Assured they're fated to find each other again, Laurie spends a year searching for him. She doesn't find him, not when it matters anyway. Instead they "reunite" at a Christmas party, when her best friend introduces her new boyfriend, Jack. 
What follows is ten years of friendship, heartbreak, missed opportunities, roads not taken, and destinies reconsidered.


One Day in December is one of those books that you start and within a couple of chapters you know you will not be putting it down - not for anything! The further into the book I read, the more involved I got and there was just no way I would, or could,  stop until the very last word.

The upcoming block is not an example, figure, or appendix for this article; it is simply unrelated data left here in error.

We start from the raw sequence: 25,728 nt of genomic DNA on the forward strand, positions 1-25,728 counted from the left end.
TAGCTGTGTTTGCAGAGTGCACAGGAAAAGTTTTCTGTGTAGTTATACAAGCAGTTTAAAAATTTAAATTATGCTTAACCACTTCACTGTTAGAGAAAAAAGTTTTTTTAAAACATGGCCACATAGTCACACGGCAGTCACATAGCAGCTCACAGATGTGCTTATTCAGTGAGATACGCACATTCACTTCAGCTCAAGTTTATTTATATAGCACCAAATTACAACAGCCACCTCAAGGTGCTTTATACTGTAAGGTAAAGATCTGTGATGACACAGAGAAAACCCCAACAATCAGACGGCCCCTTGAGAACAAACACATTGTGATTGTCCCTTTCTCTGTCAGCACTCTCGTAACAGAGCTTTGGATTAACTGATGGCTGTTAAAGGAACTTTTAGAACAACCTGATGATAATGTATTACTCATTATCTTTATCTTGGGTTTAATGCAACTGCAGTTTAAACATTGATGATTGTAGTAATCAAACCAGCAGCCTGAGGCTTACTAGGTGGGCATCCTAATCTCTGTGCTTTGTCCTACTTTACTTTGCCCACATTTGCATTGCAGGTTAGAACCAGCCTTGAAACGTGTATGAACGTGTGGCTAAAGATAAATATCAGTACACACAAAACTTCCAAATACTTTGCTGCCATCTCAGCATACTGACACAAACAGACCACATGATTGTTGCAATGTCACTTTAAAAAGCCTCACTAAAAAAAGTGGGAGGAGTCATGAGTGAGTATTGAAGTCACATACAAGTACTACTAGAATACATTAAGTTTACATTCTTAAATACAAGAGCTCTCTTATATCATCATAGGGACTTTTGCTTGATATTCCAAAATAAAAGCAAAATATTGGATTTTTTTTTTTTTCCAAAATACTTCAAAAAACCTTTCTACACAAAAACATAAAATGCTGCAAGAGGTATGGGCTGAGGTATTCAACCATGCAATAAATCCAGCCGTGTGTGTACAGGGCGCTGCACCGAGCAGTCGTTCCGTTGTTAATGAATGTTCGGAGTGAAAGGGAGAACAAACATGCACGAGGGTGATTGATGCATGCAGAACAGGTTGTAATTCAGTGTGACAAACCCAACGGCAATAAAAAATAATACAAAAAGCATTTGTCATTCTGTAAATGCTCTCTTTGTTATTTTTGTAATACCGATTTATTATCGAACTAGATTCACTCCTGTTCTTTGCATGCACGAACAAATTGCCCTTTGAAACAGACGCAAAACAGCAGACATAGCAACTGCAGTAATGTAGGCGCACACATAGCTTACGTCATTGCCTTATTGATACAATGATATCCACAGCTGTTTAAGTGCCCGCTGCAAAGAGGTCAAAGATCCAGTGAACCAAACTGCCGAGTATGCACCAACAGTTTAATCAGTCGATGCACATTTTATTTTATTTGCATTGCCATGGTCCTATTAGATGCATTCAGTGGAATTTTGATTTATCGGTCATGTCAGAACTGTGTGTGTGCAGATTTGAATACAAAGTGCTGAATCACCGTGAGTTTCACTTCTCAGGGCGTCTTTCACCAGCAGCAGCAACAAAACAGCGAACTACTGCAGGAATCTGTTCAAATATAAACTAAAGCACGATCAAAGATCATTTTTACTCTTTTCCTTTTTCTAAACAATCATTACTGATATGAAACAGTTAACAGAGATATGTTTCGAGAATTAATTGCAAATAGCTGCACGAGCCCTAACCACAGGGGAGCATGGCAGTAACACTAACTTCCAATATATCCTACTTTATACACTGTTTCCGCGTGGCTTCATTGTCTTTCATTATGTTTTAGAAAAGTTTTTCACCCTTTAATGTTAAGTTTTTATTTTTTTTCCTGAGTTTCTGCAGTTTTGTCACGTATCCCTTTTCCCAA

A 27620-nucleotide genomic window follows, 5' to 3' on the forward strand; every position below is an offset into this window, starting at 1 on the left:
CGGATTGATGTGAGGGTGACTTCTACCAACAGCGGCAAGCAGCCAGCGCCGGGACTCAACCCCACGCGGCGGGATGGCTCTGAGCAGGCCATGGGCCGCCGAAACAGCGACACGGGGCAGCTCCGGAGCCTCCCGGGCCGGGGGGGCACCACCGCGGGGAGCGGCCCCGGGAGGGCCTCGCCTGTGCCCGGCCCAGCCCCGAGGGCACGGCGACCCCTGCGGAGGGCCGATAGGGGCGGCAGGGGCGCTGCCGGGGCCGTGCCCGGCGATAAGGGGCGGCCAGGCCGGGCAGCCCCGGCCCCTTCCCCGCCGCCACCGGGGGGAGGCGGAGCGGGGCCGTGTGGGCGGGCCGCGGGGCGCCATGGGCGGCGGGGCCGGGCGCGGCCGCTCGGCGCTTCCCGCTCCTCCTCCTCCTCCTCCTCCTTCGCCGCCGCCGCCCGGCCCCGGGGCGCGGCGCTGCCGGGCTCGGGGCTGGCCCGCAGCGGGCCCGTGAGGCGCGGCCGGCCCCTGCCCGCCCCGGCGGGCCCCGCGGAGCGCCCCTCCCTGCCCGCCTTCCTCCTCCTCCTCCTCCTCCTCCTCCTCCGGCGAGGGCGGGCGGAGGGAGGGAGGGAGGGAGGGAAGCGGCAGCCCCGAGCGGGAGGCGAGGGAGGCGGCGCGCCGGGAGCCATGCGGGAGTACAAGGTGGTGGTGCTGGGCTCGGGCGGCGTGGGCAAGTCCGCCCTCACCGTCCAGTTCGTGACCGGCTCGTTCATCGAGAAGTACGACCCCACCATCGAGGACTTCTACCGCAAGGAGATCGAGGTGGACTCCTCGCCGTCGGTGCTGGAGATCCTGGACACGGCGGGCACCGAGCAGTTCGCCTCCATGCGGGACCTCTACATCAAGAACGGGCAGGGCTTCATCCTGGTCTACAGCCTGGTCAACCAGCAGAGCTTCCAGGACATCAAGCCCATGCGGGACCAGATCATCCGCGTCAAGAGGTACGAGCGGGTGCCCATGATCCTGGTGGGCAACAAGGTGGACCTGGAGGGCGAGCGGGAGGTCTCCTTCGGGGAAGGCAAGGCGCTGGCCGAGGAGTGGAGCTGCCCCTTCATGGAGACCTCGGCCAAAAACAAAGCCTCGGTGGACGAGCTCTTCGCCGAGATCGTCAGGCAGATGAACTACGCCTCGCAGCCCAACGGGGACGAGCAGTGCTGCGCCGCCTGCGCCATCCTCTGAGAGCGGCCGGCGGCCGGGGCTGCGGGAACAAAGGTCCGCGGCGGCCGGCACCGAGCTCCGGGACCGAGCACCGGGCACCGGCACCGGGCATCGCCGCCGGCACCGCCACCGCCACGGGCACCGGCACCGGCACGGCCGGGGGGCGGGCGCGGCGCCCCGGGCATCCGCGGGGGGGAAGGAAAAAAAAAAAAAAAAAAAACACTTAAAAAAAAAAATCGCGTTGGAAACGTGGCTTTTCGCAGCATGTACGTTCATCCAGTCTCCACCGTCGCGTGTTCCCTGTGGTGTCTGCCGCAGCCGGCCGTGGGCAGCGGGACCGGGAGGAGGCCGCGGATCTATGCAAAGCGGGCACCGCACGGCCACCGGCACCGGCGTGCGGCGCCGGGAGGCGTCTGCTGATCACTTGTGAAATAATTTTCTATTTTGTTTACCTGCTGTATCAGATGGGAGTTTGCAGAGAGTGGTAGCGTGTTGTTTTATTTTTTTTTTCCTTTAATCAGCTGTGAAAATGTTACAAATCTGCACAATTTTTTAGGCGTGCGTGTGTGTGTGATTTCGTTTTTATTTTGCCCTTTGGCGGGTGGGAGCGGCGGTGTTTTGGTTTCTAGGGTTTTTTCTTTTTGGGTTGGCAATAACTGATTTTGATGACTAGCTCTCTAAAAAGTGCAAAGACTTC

The story of Laurie and those she loves is engaging, frustrating yet heartwarming. You can identify the many ways one person can love and be loved - evident through the different relationships developed in this story. If you haven't had one 100% true love yet, or you have had several, if you have lost love or those that you love - you will identify with Laurie at some point in this book and that's what makes it utterly fantastic and will appeal to so many. This is not your typical love story; it isn't as simple as girl meets boy, they fall in love, something happens to break them but within a couple of chapters the book ends with them reconciled. One Day in December is full of love, all consuming and life-changing love but broken down with an interwoven tale of angst, heart break and loss.